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Old 01-03-2006, 09:28 PM   #1
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Powerstroke idling

I have always heard that diesel engines do not like to startup and shutdown frequently. They want to run for long periods and be left to idle when I stop for a reasonable period of time like 10 or 15 minutes. I am told the hardest thing a diesel engine does is to startup, lots of strain on the starter and lots of wear while the piston skirts slap in the cylinders during warmup. Does this logic apply to my 2004 F-250 6.0 or is it just for 18 wheelers. Or is all of this "Old wives tales"?
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Old 01-03-2006, 09:55 PM   #2
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Originally Posted by jfowler218
I have always heard that diesel engines do not like to startup and shutdown frequently. They want to run for long periods and be left to idle when I stop for a reasonable period of time like 10 or 15 minutes. I am told the hardest thing a diesel engine does is to startup, lots of strain on the starter and lots of wear while the piston skirts slap in the cylinders during warmup. Does this logic apply to my 2004 F-250 6.0 or is it just for 18 wheelers. Or is all of this "Old wives tales"?
I would say it is about 50/50...no engine likes to be turned on and off especially if it has not had a chance to warm up throughly. I do know with a diesel if it has been driven hard...towing or at high speeds, it does need a few minutes for the turbo to cool down and disipate the excess heat build up prior to shut down. IMHO if I am going to be idling for more than 5 minutes I am shutting down. In a gas engine 2-3 minutes tops. The only possible exception for the diesel would be in very cold weather if I wanted to keep the heat in it. BTW mine is a '96 7.3 PSD this is my first turbo diesel, most of my gas powered vehicles have all run in excess of 200k so I expect the diesel to hit 500k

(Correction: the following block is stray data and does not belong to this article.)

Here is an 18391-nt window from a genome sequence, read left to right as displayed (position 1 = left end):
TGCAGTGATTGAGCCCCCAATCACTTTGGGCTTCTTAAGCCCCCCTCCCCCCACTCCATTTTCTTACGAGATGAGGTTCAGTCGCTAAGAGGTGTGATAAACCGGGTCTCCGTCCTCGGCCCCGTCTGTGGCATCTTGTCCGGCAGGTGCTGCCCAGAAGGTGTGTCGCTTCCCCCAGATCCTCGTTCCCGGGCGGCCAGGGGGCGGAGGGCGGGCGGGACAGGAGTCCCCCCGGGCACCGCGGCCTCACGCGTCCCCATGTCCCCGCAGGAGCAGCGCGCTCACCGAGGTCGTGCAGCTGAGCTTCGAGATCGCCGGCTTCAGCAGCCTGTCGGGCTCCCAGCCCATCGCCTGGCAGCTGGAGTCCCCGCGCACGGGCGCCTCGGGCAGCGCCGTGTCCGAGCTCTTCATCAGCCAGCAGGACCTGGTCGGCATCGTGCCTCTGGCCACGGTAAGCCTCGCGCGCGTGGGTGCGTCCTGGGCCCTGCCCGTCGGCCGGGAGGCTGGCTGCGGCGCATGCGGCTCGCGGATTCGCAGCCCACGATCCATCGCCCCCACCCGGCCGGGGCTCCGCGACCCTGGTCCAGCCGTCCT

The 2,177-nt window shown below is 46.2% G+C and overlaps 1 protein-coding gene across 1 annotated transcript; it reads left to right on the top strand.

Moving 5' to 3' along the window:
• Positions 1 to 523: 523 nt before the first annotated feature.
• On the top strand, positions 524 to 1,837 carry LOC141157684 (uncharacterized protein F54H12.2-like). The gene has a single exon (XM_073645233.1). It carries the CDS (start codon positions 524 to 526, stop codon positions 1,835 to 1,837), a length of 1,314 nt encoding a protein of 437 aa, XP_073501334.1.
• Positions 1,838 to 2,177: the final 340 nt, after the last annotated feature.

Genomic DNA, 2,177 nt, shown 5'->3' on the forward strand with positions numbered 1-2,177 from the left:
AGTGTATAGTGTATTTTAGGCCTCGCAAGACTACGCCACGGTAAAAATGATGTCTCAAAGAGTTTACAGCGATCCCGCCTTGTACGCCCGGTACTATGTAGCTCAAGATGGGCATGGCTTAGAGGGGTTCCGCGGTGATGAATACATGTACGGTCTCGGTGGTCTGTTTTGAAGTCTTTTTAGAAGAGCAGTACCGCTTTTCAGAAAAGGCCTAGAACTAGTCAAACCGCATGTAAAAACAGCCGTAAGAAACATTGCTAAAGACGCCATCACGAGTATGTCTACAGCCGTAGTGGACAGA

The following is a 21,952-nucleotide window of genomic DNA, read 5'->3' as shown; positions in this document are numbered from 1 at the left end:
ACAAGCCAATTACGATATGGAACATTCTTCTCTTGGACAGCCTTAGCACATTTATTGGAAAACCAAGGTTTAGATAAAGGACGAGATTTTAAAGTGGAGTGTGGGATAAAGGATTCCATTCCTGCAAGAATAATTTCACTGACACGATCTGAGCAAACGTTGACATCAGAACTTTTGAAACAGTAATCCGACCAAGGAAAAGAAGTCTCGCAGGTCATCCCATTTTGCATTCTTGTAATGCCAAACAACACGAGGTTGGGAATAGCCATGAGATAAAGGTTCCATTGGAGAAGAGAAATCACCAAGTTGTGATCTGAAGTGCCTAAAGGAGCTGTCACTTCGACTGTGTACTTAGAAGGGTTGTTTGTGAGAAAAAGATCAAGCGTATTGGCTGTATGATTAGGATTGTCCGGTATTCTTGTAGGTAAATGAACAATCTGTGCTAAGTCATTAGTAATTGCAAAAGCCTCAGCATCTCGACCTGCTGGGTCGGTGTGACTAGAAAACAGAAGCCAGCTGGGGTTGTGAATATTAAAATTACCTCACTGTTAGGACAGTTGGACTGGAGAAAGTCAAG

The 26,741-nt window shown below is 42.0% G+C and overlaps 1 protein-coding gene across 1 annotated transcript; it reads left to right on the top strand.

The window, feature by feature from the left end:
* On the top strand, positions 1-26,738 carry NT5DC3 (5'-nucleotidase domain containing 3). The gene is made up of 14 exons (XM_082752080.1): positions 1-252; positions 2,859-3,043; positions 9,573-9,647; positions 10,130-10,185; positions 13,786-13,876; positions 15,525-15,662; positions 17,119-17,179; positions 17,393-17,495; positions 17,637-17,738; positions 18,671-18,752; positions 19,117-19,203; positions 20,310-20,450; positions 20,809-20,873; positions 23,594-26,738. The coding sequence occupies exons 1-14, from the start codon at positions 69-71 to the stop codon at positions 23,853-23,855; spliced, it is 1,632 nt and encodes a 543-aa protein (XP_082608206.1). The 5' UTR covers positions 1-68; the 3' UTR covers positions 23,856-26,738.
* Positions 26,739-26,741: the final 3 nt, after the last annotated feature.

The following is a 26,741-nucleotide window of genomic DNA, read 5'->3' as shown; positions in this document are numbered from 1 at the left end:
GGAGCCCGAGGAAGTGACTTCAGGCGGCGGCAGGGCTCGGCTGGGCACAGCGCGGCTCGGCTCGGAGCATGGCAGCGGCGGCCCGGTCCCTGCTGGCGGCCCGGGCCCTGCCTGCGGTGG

Aaron
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Old 01-04-2006, 12:11 AM   #3
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hi jfowler218 and others

we had some exchange about this issue on recently, on the powerstoke forum. the master mechanic who provides most of the best info said no on long idles for the psd.

as i understood his post.......at idle speed the engine will not reach full operating temperature. fuel will not fully combust and this leads to fuel in the oil eventually, and increased deposits on the exhaust valves...

his advice was in cold weather, idle till defrost air is warm and go. in warm weather just go and after heavy running let the turbos cool 1-2 minutes max.

i asked about 15 minute idles, while hitching and before long towing trips...he suggested that wouldn't be harmful because the increased load from pulling would burn off the fuel....

we didn't discuss why the big rigs can do prolonged idles but seems to me, the rpms are higher....and it's still not long compared to the full service time of a long haul diesel....

if you aren't a member of the powerstroke group on yahoo, i highly recommend it. questions are answered quickly and the content is very good.

i've learned lots about my first ford psd.

cheers
2air'
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Old 01-04-2006, 04:58 AM   #4
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Something else just came to mind...the newer rigs (big rigs) have a computer control that will turn the engine on and off under certain conditions. I have no clue as to what all the "certain conditons" are...perhaps engine heat, cab ac, battery charge etc. I do know that on certain models of Bluebird Wanderlodges the generator can be set to automatically crank up when the house batteries hit a certain state of discharge. I agree with the unburned fuel and the carbon build up. Especially in the newer diesels. I suspect it was less of a problem in the older ones...nobody cared to much about the emissions at the time.